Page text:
The Prospectus on the Series 7 Exam: The Issue and the Issuer - dummies

The Prospectus on the Series 7 Exam: The Issue and the Issuer

By Steven M. Rice

While preparing for the Series 7 exam, it’s important to understand the role of the Prospectus and what happens when companies issue securities. These issues will be tested and are important in understanding the registration of securities.

The issuer prepares a preliminary prospectus (sometimes with the help of the underwriter) that’s sent in with the registration statement. The preliminary prospectus must be available for potential purchasers when the issue is in registration (during the cooling-off period) with the SEC.

The preliminary prospectus is abbreviated, but it contains all the essential facts about the issuer and issue except for the final offering price (public offering price, or POP) and the effective date (the date that the issue will first be sold).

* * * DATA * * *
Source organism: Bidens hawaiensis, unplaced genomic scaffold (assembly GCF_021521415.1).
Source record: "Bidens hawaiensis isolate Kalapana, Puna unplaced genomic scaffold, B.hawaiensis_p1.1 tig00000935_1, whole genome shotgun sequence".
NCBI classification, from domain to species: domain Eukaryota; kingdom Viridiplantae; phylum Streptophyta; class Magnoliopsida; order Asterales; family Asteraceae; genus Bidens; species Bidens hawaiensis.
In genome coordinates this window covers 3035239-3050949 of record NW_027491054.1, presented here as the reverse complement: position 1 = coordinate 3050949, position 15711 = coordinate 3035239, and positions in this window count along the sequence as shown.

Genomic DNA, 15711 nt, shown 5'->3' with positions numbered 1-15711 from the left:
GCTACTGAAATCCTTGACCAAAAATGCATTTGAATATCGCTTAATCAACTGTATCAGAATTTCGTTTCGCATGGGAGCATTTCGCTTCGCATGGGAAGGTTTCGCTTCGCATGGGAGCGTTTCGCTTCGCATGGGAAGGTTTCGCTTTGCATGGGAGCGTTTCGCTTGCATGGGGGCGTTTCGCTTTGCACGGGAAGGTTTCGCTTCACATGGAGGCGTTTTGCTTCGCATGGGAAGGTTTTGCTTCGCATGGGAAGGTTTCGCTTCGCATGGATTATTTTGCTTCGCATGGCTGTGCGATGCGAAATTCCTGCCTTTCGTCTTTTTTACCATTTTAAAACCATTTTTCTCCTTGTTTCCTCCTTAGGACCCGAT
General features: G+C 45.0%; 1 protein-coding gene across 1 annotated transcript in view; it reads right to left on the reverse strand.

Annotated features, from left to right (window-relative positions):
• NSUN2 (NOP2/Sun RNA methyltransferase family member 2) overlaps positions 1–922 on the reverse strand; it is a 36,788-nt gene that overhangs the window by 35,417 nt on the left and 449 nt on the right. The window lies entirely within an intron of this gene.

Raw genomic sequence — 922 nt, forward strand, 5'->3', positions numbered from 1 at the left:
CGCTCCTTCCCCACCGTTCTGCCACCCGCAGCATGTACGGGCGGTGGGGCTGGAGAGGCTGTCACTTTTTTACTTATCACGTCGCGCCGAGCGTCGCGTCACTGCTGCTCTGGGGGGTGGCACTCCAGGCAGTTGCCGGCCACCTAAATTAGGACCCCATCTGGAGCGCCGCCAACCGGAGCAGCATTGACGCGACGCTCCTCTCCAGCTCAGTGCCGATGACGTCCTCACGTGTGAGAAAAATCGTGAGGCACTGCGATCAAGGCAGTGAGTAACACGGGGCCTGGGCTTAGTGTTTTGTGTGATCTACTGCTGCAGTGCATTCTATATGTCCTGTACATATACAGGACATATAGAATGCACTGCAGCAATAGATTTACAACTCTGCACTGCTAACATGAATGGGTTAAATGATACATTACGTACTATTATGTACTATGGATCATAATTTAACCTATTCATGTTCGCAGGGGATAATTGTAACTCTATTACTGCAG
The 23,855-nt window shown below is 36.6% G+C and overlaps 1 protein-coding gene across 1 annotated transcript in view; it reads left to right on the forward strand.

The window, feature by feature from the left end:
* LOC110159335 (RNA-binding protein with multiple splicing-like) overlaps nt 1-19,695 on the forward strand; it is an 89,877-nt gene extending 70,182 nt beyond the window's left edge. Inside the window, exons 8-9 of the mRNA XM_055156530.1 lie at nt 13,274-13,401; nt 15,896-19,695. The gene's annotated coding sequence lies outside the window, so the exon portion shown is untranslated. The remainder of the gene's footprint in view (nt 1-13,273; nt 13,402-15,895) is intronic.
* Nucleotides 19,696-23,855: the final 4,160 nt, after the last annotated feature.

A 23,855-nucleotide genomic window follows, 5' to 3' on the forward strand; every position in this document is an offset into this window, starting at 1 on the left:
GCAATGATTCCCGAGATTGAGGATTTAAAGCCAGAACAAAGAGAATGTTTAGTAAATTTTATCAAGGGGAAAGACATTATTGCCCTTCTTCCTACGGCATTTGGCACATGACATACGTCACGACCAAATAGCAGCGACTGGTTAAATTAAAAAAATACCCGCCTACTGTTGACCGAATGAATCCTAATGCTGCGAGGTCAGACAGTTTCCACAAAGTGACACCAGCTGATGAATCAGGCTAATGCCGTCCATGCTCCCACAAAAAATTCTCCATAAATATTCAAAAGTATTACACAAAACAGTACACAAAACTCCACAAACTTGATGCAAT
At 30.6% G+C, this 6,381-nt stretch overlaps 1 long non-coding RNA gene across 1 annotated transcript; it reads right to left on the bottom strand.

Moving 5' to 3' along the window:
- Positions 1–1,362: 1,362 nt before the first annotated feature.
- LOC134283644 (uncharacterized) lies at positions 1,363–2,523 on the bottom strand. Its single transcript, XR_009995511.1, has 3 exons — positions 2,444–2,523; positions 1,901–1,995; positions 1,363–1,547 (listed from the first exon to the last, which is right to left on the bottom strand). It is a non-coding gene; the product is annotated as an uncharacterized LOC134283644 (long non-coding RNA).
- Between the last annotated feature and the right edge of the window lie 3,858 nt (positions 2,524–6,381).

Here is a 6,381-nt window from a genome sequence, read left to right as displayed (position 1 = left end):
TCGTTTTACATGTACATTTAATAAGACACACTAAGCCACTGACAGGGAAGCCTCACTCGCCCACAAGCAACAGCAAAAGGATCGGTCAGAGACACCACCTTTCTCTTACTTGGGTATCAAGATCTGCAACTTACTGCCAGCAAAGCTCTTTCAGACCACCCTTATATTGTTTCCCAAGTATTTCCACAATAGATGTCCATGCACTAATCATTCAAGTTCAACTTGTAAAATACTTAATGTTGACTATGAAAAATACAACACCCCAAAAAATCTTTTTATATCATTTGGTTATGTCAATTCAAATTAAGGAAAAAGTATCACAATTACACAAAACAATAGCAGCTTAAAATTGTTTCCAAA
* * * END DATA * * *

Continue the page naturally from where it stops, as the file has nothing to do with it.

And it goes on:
A preliminary prospectus is sometimes called a red herring, not because it smells fishy (or is totally misleading and irrelevant) but because a statement in red lettering on the cover of the preliminary prospectus declares that it’s not the final version and that some items may change in the meantime.

The final prospectus, which is prepared toward the end of the cooling-off period, is a legal document that the issuer prepares; it contains material information about the issuer and new issue of securities. The final prospectus has to be available to all potential purchasers of the issue. It includes

  • The final offering price

  • The underwriter’s spread (the profit the underwriters make per share)

  • The delivery date (when the securities will be available)

Because all mutual (open-end) funds constantly issue new securities, they must always have a prospectus available. In addition, many mutual funds also provide a statement of additional information (SAI), which provides more detailed information about the fund’s operation that may be useful to some investors. A statement of additional information is also known as “Part B” of a fund’s registration statement.